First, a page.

It's widely believed that hypoallergenic dogs produce less dander and saliva and shed less fur, making them a healthier choice for people with allergies. But a team at Henry Ford Hospital in Detroit found no scientific evidence that hypoallergenic dogs produce fewer allergens.
The researchers examined dust samples from 173 homes with 60 different breeds of dogs, including 11 breeds considered hypoallergenic. Samples were collected from the floor or carpet of the baby's bedroom one month after a newborn was brought home, and only from homes with just one dog.
Research on hypoallergenic dogs
Researchers then analysed the dust samples for the dog allergen Can f 1. There were no significant differences in allergen levels between homes with hypoallergenic dogs and those with other dogs.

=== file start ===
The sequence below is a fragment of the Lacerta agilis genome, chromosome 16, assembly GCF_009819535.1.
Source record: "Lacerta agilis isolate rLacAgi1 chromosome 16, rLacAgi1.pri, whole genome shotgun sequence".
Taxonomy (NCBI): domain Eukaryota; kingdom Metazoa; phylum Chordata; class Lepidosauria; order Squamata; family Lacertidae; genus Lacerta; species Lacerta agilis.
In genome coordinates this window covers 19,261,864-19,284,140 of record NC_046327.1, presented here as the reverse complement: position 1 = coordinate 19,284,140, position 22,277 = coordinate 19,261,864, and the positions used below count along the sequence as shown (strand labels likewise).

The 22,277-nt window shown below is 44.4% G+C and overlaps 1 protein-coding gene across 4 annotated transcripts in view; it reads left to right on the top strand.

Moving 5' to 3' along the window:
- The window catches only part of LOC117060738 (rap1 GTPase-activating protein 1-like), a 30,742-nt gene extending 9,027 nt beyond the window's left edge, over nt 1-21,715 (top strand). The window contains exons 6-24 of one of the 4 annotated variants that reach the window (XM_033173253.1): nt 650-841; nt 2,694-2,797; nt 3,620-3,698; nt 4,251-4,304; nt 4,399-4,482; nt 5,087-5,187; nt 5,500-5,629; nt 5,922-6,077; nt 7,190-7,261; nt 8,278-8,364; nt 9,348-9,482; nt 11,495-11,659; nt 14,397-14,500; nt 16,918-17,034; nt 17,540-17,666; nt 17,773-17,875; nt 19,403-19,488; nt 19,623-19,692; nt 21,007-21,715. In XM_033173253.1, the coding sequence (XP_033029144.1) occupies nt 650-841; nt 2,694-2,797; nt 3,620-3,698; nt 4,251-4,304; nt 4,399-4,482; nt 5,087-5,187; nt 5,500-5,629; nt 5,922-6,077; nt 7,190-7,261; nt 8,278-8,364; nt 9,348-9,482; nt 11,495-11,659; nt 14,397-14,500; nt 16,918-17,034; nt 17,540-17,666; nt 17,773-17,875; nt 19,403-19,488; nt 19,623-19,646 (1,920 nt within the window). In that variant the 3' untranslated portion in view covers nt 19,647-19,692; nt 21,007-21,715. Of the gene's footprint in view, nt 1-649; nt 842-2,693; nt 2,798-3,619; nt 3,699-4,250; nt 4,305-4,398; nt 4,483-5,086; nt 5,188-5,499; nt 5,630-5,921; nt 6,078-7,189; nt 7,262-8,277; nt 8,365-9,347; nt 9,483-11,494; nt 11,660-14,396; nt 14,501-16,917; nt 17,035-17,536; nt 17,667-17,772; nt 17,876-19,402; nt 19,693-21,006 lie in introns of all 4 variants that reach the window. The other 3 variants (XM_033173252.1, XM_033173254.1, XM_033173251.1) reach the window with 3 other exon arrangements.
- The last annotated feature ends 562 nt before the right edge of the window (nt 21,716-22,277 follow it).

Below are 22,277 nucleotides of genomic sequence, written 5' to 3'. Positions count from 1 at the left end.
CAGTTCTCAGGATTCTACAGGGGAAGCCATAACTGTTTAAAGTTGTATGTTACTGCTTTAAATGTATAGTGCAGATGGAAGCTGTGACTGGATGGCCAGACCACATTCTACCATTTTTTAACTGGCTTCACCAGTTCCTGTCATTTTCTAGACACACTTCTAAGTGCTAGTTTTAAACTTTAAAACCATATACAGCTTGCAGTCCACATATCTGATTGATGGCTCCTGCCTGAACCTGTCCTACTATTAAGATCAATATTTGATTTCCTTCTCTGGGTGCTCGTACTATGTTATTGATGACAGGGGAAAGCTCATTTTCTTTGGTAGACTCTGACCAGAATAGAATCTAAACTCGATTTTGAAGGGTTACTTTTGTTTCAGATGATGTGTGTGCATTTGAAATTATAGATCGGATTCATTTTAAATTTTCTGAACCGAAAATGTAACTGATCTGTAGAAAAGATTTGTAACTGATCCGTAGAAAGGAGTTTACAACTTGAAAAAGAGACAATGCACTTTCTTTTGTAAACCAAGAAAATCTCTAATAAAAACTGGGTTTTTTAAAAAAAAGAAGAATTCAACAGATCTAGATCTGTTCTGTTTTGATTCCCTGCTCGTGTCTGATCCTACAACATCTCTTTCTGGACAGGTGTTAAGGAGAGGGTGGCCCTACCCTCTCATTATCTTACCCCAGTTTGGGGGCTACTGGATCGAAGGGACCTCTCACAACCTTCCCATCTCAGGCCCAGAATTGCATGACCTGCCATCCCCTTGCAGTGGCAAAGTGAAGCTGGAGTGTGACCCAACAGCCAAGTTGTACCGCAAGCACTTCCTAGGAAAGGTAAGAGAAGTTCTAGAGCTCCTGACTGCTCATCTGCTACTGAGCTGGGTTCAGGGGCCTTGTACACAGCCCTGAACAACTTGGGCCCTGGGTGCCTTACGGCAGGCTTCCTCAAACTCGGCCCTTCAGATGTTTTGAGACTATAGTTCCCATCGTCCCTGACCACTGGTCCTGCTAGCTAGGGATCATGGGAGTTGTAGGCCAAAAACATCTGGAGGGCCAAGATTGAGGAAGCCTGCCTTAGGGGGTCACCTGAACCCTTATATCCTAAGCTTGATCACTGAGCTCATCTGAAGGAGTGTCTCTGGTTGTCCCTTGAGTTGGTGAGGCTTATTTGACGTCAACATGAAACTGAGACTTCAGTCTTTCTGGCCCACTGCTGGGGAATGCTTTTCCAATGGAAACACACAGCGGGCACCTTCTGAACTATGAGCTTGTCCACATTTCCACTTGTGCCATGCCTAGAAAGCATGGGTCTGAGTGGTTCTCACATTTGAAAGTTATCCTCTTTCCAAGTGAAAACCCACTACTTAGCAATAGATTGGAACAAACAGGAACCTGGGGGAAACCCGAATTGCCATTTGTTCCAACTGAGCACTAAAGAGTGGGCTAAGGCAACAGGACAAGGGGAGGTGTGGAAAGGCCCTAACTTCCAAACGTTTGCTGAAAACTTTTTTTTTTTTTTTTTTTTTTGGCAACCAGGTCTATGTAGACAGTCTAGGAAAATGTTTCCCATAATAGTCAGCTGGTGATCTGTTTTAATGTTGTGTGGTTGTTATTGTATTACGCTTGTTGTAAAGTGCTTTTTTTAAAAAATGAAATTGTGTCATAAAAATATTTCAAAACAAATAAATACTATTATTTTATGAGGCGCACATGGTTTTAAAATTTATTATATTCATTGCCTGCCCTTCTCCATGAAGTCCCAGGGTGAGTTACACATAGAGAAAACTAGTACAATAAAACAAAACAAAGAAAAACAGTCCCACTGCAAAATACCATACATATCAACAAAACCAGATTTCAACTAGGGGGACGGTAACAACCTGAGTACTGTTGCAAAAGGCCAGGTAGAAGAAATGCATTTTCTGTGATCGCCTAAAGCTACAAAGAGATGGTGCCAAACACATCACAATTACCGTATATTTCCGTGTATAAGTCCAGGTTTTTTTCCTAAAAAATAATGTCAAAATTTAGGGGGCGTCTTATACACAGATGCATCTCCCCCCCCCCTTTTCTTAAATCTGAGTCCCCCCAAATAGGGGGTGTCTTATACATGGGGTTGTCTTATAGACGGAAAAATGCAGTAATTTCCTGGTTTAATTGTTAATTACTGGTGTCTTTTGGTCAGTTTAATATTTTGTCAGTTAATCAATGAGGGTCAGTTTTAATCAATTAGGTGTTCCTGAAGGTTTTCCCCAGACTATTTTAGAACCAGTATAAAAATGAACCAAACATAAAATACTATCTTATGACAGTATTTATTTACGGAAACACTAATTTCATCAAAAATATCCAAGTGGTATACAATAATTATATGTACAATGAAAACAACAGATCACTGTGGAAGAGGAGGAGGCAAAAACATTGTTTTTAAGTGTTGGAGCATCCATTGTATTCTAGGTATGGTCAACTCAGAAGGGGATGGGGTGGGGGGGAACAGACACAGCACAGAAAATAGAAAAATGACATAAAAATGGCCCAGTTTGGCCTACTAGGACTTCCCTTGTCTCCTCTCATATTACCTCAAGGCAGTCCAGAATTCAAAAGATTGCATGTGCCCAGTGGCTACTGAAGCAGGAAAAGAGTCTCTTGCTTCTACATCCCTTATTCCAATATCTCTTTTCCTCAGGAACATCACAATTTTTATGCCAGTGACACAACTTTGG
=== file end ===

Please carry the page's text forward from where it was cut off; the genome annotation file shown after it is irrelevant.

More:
The study is published in the American Journal of Rhinology and Allergy.
"Based on previous allergy studies conducted here at Henry Ford, exposure to a dog early in life provides protection against dog allergy development. But the idea that you can buy a certain breed of dog and think it will cause less allergy problems for a person already dog-allergic is not borne out by our study," senior author Christine Cole Johnson, chair of the hospital's public health sciences department, said.
While the sample size did not allow the researchers to test specific breeds, they said parents should not choose a pet based on hypoallergenic classifications.
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